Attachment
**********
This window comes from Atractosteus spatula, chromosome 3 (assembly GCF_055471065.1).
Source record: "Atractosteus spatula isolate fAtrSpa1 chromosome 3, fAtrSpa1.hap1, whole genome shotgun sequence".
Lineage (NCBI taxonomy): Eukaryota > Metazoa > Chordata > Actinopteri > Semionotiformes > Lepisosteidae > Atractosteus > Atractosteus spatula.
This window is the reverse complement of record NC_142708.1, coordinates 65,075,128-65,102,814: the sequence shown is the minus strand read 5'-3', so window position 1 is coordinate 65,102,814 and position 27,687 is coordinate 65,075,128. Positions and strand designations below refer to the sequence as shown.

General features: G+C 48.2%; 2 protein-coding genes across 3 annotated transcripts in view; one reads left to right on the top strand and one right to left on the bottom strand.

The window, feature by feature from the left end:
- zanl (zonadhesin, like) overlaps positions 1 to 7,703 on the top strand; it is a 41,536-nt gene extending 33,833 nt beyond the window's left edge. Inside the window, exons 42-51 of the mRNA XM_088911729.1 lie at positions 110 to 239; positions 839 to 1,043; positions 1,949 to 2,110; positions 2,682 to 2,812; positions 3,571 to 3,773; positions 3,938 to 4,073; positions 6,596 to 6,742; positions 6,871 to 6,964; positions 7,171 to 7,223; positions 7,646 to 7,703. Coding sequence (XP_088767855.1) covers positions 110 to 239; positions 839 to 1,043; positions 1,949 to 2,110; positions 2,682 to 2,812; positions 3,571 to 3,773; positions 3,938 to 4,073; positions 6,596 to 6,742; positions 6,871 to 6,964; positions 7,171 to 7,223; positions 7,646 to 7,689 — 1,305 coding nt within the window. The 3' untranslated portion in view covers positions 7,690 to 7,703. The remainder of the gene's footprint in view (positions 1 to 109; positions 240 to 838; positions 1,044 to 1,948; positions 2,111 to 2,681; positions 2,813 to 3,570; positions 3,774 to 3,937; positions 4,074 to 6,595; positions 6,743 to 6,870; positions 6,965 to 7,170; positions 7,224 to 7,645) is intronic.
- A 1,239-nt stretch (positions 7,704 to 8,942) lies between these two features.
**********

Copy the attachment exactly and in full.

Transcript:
This window comes from Atractosteus spatula, chromosome 3 (assembly GCF_055471065.1).
Source record: "Atractosteus spatula isolate fAtrSpa1 chromosome 3, fAtrSpa1.hap1, whole genome shotgun sequence".
Lineage (NCBI taxonomy): Eukaryota > Metazoa > Chordata > Actinopteri > Semionotiformes > Lepisosteidae > Atractosteus > Atractosteus spatula.
This window is the reverse complement of record NC_142708.1, coordinates 65,075,128-65,102,814: the sequence shown is the minus strand read 5'-3', so window position 1 is coordinate 65,102,814 and position 27,687 is coordinate 65,075,128. Positions and strand designations below refer to the sequence as shown.

General features: G+C 48.2%; 2 protein-coding genes across 3 annotated transcripts in view; one reads left to right on the top strand and one right to left on the bottom strand.

The window, feature by feature from the left end:
- zanl (zonadhesin, like) overlaps positions 1 to 7,703 on the top strand; it is a 41,536-nt gene extending 33,833 nt beyond the window's left edge. Inside the window, exons 42-51 of the mRNA XM_088911729.1 lie at positions 110 to 239; positions 839 to 1,043; positions 1,949 to 2,110; positions 2,682 to 2,812; positions 3,571 to 3,773; positions 3,938 to 4,073; positions 6,596 to 6,742; positions 6,871 to 6,964; positions 7,171 to 7,223; positions 7,646 to 7,703. Coding sequence (XP_088767855.1) covers positions 110 to 239; positions 839 to 1,043; positions 1,949 to 2,110; positions 2,682 to 2,812; positions 3,571 to 3,773; positions 3,938 to 4,073; positions 6,596 to 6,742; positions 6,871 to 6,964; positions 7,171 to 7,223; positions 7,646 to 7,689 — 1,305 coding nt within the window. The 3' untranslated portion in view covers positions 7,690 to 7,703. The remainder of the gene's footprint in view (positions 1 to 109; positions 240 to 838; positions 1,044 to 1,948; positions 2,111 to 2,681; positions 2,813 to 3,570; positions 3,774 to 3,937; positions 4,074 to 6,595; positions 6,743 to 6,870; positions 6,965 to 7,170; positions 7,224 to 7,645) is intronic.
- A 1,239-nt stretch (positions 7,704 to 8,942) lies between these two features.